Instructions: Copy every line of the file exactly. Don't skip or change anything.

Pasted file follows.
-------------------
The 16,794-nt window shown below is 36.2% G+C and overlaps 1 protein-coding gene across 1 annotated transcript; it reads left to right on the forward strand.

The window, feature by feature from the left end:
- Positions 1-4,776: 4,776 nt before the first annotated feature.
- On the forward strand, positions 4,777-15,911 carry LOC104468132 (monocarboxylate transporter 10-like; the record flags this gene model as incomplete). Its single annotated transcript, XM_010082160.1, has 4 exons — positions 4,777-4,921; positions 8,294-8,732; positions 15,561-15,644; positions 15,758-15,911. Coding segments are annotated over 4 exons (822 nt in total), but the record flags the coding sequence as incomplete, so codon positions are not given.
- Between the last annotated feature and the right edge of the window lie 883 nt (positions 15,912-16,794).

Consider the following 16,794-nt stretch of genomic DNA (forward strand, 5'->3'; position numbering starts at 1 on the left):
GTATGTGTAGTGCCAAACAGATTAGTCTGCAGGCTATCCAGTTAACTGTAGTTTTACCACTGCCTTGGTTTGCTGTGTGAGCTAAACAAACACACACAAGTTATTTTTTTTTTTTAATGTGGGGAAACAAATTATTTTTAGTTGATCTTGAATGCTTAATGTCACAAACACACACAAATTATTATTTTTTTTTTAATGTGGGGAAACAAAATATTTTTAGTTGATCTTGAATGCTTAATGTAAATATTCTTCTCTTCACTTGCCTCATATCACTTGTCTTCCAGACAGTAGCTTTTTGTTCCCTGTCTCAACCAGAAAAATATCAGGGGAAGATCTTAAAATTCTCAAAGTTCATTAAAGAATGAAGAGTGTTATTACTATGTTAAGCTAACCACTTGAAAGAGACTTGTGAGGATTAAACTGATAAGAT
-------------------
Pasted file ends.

The 16,794-nt window shown below is 36.2% G+C and overlaps 1 protein-coding gene across 1 annotated transcript; it reads left to right on the forward strand.

The window, feature by feature from the left end:
- Positions 1-4,776: 4,776 nt before the first annotated feature.
- On the forward strand, positions 4,777-15,911 carry LOC104468132 (monocarboxylate transporter 10-like; the record flags this gene model as incomplete). Its single annotated transcript, XM_010082160.1, has 4 exons — positions 4,777-4,921; positions 8,294-8,732; positions 15,561-15,644; positions 15,758-15,911. Coding segments are annotated over 4 exons (822 nt in total), but the record flags the coding sequence as incomplete, so codon positions are not given.
- Between the last annotated feature and the right edge of the window lie 883 nt (positions 15,912-16,794).

Consider the following 16,794-nt stretch of genomic DNA (forward strand, 5'->3'; position numbering starts at 1 on the left):
GTATGTGTAGTGCCAAACAGATTAGTCTGCAGGCTATCCAGTTAACTGTAGTTTTACCACTGCCTTGGTTTGCTGTGTGAGCTAAACAAACACACACAAGTTATTTTTTTTTTTTAATGTGGGGAAACAAATTATTTTTAGTTGATCTTGAATGCTTAATGTCACAAACACACACAAATTATTATTTTTTTTTTAATGTGGGGAAACAAAATATTTTTAGTTGATCTTGAATGCTTAATGTAAATATTCTTCTCTTCACTTGCCTCATATCACTTGTCTTCCAGACAGTAGCTTTTTGTTCCCTGTCTCAACCAGAAAAATATCAGGGGAAGATCTTAAAATTCTCAAAGTTCATTAAAGAATGAAGAGTGTTATTACTATGTTAAGCTAACCACTTGAAAGAGACTTGTGAGGATTAAACTGATAAGAT